A week ago, I won first overall on the Coast to Coast 444 km across Malaysia. I am still searching for the right words to describe the event. It will take me weeks to really digest what I have gone through during the race. So far, I can confidently tell you that I am not the same now then the Vero at the starting line.
I pushed through the event to a point I thought was impossible beforehand. I discovered a part of me I didn’t know nor believed existed before. This event gave me the chance to bring out the best version of myself, a priceless opportunity to say the least!
Here is part one of my Blog series describing my experience through these 98 hours.
“Why would anyone do anything like this” – Anyone with common sense.
I first heard of the C2C race last year after the Titi Ultra 250km. At first, it was not even an option, my first reaction was: “Hell no“. Little did I know, a month later, Seow Kong (one of the two organizers) sent me a message asking me if I want to join the C2C 2019 edition AND that the race would help me for my spartathlon training (if anyone mentions Spartathlon to me, they are bound to have my money)! He described the race as a journey, “a short running- adventure”. Seo did not only sell me his race’s benefits, he told me about his experience running it himself! The organisators did not walked the talk, they ran it! The more he described the race, the more I knew that I wanted do it myself.
A little after, I was already messaging to my husband about the 444 km race…Of course, he thought that I was crazy…With good reasons!
But my decision had been made. I was registered!
At first, I was really worried for my training. Seow told me that no one can be “trained” or “ready” for C2C. Instead, he told me to carry on with my normal training and that I will be fine. I listened to his advice and carried on with my training routine. The distance is too long to stress. My moto was as usual: Just do it, one kms at a time until the finish line. Let’s see what happens! 😊
One of my best running decisions I’ve ever made. In fact, I think every runners should experience a running journey like the one I’ve undergone with C2C.
This Malaysian race as a huge potential in the ultra-running scene. I can only wish for it to grow to attract more runners from all around the world. It has some of the most scenic landscapes i’ve seen, although i must admit that I was particularly lucky to pass through the best part of the race during the day. I really got the “crème de la crème”.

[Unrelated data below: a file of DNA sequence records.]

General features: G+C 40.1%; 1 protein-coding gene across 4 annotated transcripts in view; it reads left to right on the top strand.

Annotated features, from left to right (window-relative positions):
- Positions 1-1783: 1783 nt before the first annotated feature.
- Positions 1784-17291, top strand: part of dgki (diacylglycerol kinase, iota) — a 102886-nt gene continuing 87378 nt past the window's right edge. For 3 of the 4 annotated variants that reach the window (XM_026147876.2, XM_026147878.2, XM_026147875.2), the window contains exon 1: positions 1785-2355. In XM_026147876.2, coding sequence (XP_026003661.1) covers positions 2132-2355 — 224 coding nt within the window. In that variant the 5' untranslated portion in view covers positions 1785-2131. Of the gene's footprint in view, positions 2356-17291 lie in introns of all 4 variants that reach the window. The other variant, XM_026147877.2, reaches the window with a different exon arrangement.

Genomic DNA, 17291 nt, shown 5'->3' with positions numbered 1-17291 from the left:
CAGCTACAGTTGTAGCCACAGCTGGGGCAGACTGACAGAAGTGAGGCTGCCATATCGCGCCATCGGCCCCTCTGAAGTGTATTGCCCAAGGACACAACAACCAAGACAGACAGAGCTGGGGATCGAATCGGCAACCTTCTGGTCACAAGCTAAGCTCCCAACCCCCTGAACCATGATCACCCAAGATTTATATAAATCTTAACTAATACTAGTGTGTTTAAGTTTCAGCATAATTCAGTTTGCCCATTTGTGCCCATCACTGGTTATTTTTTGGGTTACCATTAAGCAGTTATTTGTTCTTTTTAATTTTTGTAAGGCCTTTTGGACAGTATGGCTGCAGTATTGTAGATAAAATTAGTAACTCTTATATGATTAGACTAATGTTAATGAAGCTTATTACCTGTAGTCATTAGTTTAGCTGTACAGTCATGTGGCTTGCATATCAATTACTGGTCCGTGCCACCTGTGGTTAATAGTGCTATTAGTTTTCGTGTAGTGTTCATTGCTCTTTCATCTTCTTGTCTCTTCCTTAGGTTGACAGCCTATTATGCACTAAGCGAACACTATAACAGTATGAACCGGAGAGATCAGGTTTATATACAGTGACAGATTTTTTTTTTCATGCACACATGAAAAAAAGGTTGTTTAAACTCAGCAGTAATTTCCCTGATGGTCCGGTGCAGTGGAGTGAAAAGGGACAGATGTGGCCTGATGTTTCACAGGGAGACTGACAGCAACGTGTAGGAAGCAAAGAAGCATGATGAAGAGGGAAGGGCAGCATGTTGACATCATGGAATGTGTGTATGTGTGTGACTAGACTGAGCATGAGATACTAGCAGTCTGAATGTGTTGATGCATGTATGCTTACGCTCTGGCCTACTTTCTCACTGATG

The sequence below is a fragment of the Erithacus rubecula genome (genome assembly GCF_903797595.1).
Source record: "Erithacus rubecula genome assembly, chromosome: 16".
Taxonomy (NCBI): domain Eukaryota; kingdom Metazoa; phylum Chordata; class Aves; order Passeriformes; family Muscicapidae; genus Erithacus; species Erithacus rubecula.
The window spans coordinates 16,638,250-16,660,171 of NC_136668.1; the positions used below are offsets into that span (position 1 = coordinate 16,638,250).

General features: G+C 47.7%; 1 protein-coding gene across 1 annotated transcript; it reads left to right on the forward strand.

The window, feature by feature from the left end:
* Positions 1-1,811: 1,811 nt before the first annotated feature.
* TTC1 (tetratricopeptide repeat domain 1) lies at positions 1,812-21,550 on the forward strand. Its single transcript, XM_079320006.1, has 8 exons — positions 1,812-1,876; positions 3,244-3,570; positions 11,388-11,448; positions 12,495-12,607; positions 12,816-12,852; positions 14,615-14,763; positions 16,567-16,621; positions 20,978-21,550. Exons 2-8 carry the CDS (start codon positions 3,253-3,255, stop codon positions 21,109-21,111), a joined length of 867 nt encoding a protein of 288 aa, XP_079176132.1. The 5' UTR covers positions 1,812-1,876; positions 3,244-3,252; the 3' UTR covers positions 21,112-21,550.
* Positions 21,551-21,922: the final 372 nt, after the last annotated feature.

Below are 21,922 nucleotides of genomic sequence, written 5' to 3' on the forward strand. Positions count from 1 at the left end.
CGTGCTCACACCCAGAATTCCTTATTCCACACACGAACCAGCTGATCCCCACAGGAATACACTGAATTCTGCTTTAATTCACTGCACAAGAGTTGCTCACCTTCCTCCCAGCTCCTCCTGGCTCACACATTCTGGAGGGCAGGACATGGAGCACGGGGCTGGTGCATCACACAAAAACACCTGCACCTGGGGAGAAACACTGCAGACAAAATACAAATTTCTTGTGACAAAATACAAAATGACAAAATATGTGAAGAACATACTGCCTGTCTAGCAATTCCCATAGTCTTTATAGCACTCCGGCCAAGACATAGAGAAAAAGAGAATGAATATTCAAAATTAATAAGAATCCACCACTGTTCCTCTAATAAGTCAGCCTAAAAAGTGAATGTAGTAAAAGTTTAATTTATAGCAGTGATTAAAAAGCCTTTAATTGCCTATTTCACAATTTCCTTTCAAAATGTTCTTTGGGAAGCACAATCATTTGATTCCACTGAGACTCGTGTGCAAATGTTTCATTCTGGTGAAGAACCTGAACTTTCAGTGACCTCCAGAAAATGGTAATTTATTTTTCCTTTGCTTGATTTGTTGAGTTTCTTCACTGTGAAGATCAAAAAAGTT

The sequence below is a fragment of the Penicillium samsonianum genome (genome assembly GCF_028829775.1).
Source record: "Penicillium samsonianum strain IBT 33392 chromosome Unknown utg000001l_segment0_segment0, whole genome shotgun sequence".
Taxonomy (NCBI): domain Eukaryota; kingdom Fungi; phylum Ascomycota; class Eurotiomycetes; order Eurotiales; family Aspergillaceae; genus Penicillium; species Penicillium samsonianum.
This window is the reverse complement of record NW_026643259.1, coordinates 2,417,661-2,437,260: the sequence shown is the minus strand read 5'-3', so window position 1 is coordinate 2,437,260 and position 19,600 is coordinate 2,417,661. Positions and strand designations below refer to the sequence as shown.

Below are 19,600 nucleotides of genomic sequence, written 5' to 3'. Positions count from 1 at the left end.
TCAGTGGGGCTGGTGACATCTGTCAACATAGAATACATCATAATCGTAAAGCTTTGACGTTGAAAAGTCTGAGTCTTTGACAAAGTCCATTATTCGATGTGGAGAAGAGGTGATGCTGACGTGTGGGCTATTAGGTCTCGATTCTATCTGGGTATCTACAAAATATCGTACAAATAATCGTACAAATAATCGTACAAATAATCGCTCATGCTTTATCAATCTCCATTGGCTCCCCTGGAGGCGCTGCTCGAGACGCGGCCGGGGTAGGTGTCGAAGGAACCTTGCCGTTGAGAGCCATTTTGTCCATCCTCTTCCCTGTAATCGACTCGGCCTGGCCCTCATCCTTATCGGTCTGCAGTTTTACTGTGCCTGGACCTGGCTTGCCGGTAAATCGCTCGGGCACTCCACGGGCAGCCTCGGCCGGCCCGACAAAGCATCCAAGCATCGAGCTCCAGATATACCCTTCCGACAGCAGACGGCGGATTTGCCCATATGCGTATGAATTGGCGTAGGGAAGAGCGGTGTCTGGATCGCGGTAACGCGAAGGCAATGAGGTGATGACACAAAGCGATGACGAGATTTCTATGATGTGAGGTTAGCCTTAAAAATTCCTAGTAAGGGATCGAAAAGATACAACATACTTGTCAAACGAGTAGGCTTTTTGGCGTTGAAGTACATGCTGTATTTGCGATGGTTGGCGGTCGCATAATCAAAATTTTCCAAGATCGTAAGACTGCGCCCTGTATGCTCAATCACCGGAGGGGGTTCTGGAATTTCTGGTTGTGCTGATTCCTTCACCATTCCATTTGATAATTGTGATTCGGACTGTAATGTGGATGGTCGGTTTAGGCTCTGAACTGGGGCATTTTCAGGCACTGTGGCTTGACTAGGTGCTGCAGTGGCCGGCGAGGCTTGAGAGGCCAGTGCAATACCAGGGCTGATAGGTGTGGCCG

The organisers are professionals, passionate ultra runners, they truly want only the best for the runners. Their passion and hard work for their events is contagious. As runners we could only give the best we could after receiving all their positive energy. The ‘You can do it’ mindset was always present, which is one of the reasons why I was always looking forward to the aid stations during the race. I knew that the team was there smiling, cheering me up, joking around, no matter if you were fast or slow. The attention was shared between all runner. It was THE big reward after a day of suffering!
Every members of the team was unique and I will cherish so many good memories with every one of them. All the food (soup, Ice cream, Durian, mash potato, brownies, nescafe, etc) which always arrived at the most perfect timing, the friendliness of the medic team, the ice showers, the incomparable patience of my massage therapist, etc. I could go on forever, so many special memories.
This is by far one of the best running event I’ve ever been a part of. The friendliness, professionalism and humanity has no comparison.
I sincerely think that ENDURANCE NATURE are the best!
Day 1 (0-150 km)
Before the big start, I managed to have 5h-6h of sleep, which is really rare in my case. This amount of sleep gave me a huge advantage. In the morning, I tried to eat a ‘champion’s breakfast’, but my nerves wouldn’t allow me to. I was too stressed.
Before the start, I had the time to chat with the others runners and exchanged encouraging words as we all felt this same ‘ What have i signed up for’ feeling.
We started with the full moon watching over us.